Let’s say you had a lot of money. No, more than that. Way more than that. Like you were a billionaire.
OK, this is going to take some serious imagination, but play along. The Times’ Bill Shaikin reported a group of South Korean investors are in negotiations to purchase a minority share in the Dodgers. The Korea Joongang Daily, one of two South Korean newspapers that first reported the talks, said the investment group hoped to buy a 20% stake for about $370 million.
Now that seems askew for a couple of reasons. First, the price. A 20% share at that figure would value the Dodgers at $1.85 billion, which is less than the $2.15 billion the Dodgers ownership group paid for the team in 2012.
Dodgers part-owner Todd Boehly told The Times back at the end of 2012 that Guggenheim Baseball Management already valued the team at $3 billion. That would make a 20% stake – assuming the Dodgers don’t believe the value of the team hasn’t risen in the last two years – at $600 million. That’s a...Read more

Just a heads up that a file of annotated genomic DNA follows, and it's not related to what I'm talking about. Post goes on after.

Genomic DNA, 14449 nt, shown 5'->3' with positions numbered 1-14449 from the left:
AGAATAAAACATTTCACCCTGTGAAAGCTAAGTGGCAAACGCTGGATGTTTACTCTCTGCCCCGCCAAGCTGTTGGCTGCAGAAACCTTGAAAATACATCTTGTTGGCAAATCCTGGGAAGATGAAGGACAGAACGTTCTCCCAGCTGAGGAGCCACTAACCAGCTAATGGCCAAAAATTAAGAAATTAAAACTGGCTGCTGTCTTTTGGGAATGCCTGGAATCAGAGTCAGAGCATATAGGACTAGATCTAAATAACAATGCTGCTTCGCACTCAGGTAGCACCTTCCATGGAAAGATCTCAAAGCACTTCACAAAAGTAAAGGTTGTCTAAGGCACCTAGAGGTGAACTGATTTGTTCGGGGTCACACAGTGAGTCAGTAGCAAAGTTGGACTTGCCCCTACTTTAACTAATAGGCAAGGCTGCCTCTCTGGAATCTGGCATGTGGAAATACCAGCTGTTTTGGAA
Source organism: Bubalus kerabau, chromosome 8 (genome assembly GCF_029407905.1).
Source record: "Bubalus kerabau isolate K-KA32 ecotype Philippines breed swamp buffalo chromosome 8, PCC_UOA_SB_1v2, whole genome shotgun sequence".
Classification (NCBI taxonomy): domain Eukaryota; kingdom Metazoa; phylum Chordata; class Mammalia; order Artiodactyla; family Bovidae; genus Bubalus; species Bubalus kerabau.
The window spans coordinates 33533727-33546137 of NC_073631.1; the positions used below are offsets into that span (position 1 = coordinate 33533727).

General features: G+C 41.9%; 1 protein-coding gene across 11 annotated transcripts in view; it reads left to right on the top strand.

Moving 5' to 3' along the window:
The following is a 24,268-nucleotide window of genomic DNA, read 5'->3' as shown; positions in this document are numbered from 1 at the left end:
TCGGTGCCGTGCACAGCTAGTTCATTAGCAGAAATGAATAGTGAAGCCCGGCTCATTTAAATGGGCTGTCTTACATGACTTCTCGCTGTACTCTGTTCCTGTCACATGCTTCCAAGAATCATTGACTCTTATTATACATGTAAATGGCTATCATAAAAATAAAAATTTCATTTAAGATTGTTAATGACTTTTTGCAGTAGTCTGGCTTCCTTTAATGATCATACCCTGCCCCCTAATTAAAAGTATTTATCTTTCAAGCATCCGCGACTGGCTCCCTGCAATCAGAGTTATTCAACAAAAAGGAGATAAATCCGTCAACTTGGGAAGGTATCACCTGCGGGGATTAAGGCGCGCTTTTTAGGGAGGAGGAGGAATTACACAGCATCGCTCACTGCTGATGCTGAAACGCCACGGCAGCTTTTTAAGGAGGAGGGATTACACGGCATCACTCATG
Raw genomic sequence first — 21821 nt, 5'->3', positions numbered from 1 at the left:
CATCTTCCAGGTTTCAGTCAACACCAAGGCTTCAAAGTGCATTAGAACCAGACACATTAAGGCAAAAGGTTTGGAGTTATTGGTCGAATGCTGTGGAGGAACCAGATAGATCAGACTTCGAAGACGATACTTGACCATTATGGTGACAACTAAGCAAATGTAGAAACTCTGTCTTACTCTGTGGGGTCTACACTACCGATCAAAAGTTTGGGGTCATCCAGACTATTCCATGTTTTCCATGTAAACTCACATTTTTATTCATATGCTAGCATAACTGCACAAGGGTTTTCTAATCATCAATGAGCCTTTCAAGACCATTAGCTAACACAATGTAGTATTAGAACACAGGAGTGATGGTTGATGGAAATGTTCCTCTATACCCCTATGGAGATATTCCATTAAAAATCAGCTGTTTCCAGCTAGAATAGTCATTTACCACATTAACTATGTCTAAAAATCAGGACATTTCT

Former Dodgers starting pitcher Ted Lilly, who retired in 2013, has been charged with three felonies for allegedly filing a false insurance claim.
According to the San Luis Obispo Tribune, the charges stem from a claim Lilly filed in regard to damage sustained by a recreational vehicle he owned. The California Department of Insurance alleges Lilly's RV was damaged before he purchased insurance on the vehicle and made a claim.